Yes it's a shame Amis did only CS. He might certainly have come up with more great thrillers.

It's always been said Gardner was one of several authors who have been approached by Glidrose. Does anybody know which other writers they had asked? I know it's a fruitless hypothesis but I still wonder whose other continuations we missed.

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That's something I've long wondered, Trident, but that I suspect we may never learn. I asked Peter Janson-Smith a couple of years ago, but he refused to say, unsurprisingly. I suspect a couple of people turned it down before Gardner was asked - PJ-S really struggled to give me a convincing reason why they'd gone with Gardner at all, admitting that he thought his Boysie Oakes books were pretty poor. My impression was that they just wanted a hack who would do it for a while and churn them out - 'we couldn't have another Kingsley, that was the thing' he said (I'm paraphrasing). They may have asked Colin Forbes, who had a pretty similar profile to Gardner at that time, Desmond Bagley (although he may have been ill by 1980), Alan Williams, Jack Higgins (possibly too famous, though) and Peter O'Donnell. I discussed this with Nick Kincaid a couple of years ago and his guesses were Adam Hall, James Leasor, Andrew York, Peter O'Donnell, Philip McCutcheon and Alan Williams, whose agent was Janson-Smith (and who we both agreed would have been superb).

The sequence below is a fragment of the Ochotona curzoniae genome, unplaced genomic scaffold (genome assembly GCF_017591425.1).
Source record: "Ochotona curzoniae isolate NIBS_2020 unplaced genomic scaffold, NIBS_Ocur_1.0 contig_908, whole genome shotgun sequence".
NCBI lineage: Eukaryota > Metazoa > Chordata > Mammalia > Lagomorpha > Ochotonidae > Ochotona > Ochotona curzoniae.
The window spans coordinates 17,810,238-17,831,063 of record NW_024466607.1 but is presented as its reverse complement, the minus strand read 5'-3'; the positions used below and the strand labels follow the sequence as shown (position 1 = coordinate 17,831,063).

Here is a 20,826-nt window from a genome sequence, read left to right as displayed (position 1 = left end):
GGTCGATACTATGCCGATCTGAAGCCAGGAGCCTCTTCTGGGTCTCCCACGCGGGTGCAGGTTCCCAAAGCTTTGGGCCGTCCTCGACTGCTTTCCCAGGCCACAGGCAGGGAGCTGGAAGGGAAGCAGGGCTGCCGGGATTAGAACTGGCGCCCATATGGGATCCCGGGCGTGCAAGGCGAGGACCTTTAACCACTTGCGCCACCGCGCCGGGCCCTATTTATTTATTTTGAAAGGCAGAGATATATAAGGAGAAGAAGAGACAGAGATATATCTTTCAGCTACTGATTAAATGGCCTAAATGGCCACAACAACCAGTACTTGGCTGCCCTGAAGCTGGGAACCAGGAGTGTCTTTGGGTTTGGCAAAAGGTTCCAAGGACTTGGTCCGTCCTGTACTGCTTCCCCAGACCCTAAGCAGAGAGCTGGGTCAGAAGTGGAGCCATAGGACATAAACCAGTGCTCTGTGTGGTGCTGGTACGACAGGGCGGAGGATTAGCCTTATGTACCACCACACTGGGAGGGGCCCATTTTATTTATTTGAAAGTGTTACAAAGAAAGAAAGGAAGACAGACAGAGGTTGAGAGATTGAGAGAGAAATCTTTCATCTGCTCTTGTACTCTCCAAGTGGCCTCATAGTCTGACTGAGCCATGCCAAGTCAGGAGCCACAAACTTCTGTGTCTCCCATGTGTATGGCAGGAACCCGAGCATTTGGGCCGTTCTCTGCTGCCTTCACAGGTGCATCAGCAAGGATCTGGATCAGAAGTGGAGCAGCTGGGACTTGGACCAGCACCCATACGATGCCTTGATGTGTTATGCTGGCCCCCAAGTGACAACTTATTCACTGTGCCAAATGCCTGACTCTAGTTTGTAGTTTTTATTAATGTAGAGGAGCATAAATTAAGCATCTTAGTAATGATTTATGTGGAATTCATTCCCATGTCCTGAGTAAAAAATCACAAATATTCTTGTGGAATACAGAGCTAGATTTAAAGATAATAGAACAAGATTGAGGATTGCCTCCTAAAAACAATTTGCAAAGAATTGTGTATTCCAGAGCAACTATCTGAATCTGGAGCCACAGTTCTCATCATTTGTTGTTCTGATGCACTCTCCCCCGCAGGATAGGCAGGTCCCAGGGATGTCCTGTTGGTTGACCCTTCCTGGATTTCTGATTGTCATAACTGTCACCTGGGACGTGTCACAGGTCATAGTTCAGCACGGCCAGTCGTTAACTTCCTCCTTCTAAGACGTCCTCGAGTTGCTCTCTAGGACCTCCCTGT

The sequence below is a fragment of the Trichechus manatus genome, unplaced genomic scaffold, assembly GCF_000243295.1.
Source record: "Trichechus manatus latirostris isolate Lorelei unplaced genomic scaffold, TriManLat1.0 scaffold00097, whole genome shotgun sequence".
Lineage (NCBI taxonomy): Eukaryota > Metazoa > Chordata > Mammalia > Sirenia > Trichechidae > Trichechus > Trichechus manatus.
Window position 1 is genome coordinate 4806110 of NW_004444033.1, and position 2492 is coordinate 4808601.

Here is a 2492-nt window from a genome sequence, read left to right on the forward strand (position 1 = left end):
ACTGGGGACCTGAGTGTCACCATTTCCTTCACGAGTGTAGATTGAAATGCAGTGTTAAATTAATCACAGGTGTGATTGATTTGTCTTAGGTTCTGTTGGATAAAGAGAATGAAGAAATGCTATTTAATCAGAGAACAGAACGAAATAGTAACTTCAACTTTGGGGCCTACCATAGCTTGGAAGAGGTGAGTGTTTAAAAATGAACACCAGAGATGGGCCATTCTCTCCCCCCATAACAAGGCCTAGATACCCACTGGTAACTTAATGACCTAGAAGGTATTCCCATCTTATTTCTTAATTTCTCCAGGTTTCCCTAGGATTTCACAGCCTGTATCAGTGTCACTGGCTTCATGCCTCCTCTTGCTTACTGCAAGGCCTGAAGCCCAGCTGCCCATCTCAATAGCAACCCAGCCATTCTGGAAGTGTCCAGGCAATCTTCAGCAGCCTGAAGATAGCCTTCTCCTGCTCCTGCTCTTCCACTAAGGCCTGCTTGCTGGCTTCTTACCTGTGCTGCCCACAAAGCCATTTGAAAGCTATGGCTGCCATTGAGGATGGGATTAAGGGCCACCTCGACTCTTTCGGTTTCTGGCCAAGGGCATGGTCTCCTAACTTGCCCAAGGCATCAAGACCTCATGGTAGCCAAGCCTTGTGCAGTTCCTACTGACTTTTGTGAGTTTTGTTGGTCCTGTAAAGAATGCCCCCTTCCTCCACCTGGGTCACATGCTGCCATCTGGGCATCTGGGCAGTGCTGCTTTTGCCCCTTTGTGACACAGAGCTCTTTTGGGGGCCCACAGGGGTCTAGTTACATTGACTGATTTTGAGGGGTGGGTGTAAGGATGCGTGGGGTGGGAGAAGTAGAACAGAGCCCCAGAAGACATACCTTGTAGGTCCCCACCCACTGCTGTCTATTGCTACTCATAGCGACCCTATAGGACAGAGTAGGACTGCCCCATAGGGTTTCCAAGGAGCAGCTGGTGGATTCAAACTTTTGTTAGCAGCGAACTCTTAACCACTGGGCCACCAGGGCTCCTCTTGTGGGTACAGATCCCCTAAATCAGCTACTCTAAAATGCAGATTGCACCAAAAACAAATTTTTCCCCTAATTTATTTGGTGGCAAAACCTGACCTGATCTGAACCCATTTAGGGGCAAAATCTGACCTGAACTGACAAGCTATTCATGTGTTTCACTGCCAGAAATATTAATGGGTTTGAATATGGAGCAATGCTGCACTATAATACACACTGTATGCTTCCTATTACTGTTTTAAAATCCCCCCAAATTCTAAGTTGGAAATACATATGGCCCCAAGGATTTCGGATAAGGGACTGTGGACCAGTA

#29 Trident

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Posted 02 March 2005 - 04:33 PM